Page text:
Atmosphere – 8/10
The festival draws a distinctly charming and clean-cut crowd for the most part, with the odd group of hedonists thrown in and an age range of 15 to 50. Well-heeled locals mix easily (and sometimes drunkenly) into the group and there is a lovely/disconcerting “dinner party gone al-fresco” vibe to add to the proceedings.
It’s a very laid-back festival, with little trouble all weekend fans are polite to the point of being over-friendly. Even the five stag-parties and two hen parties we spotted seemed well behaved and courteous. In the end you get so beaten over the head with niceness that you can’t help but become part of it, leaving with a smile and a belief that humanity is generally okay. Well, at least until you get off the Island and things go back to normal. One of the downsides to all of this is that the crowd never really ‘kicked off’ at any point over the weekend, apart from a few moshpits at The Prodigy and Pendulum and a bouncing crowd at Calvin Harris. The rest of the time it all felt a little subdued compared to other major festivals, but that's not necessarily a bad thing.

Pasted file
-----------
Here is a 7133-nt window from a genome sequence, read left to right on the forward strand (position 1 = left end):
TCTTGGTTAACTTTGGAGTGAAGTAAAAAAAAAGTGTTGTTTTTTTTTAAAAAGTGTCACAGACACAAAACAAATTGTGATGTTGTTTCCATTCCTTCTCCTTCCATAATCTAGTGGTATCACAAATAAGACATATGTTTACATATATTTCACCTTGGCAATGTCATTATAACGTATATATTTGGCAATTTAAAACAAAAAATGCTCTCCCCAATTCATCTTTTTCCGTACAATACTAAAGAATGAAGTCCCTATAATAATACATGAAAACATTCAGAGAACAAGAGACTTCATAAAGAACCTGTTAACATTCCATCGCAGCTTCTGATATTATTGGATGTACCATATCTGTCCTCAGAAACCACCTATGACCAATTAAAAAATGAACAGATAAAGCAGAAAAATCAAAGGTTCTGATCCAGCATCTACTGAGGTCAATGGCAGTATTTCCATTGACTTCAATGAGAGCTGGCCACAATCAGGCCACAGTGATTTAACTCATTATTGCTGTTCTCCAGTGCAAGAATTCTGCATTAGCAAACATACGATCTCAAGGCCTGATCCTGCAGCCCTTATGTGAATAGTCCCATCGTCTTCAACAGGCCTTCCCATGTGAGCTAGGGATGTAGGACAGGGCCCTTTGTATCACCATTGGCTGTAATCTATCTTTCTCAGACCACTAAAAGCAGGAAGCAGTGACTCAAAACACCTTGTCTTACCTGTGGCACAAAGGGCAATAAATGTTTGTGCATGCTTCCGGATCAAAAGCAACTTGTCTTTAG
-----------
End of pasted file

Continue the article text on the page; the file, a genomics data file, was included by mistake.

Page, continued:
Music – 7/10
With a preference for populist acts, Razorlight, Stereophonic’s et al, the music was very much geared towards the mass market, but there were some very good acts about if you looked a bit harder. The line-up of Pendulum, Basement Jaxx and the Prodigy on Friday night went down particularly well and the Big Top on Sunday had a cracking bill but as a whole it was all a bit, well, average. There was no easily discernible thread connecting any of the bands, or any kind of coherent message (except Sunday in The Big Top), and it seemed a bit thrown together. If you have an eclectic musical palate, this would, of course, be to your taste.